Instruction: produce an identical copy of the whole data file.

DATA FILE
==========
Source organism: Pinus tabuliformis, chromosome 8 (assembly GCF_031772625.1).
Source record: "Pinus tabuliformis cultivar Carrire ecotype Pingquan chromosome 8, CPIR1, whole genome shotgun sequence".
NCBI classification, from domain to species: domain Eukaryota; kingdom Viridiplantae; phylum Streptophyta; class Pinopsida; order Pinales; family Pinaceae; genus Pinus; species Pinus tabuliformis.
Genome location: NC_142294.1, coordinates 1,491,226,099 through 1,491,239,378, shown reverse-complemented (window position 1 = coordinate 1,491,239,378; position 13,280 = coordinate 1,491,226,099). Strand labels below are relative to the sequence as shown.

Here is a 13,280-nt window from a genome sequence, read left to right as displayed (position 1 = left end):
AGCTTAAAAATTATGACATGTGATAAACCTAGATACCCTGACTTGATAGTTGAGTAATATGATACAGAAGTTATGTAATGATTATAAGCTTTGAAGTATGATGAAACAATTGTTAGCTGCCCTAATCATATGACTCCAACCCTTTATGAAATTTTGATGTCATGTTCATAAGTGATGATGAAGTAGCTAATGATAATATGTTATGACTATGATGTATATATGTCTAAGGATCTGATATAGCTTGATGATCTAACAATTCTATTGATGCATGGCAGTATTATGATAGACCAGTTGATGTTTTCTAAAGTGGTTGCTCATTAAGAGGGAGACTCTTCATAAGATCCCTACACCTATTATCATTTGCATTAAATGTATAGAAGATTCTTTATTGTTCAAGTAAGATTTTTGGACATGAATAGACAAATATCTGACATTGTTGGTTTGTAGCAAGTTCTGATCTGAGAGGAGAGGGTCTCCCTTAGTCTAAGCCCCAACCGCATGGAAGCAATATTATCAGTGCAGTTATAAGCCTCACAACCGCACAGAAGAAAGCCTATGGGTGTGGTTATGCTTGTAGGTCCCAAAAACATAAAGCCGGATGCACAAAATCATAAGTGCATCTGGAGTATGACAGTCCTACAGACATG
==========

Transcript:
Source organism: Pinus tabuliformis, chromosome 8 (assembly GCF_031772625.1).
Source record: "Pinus tabuliformis cultivar Carrire ecotype Pingquan chromosome 8, CPIR1, whole genome shotgun sequence".
NCBI classification, from domain to species: domain Eukaryota; kingdom Viridiplantae; phylum Streptophyta; class Pinopsida; order Pinales; family Pinaceae; genus Pinus; species Pinus tabuliformis.
Genome location: NC_142294.1, coordinates 1,491,226,099 through 1,491,239,378, shown reverse-complemented (window position 1 = coordinate 1,491,239,378; position 13,280 = coordinate 1,491,226,099). Strand labels below are relative to the sequence as shown.

Here is a 13,280-nt window from a genome sequence, read left to right as displayed (position 1 = left end):
AGCTTAAAAATTATGACATGTGATAAACCTAGATACCCTGACTTGATAGTTGAGTAATATGATACAGAAGTTATGTAATGATTATAAGCTTTGAAGTATGATGAAACAATTGTTAGCTGCCCTAATCATATGACTCCAACCCTTTATGAAATTTTGATGTCATGTTCATAAGTGATGATGAAGTAGCTAATGATAATATGTTATGACTATGATGTATATATGTCTAAGGATCTGATATAGCTTGATGATCTAACAATTCTATTGATGCATGGCAGTATTATGATAGACCAGTTGATGTTTTCTAAAGTGGTTGCTCATTAAGAGGGAGACTCTTCATAAGATCCCTACACCTATTATCATTTGCATTAAATGTATAGAAGATTCTTTATTGTTCAAGTAAGATTTTTGGACATGAATAGACAAATATCTGACATTGTTGGTTTGTAGCAAGTTCTGATCTGAGAGGAGAGGGTCTCCCTTAGTCTAAGCCCCAACCGCATGGAAGCAATATTATCAGTGCAGTTATAAGCCTCACAACCGCACAGAAGAAAGCCTATGGGTGTGGTTATGCTTGTAGGTCCCAAAAACATAAAGCCGGATGCACAAAATCATAAGTGCATCTGGAGTATGACAGTCCTACAGACATG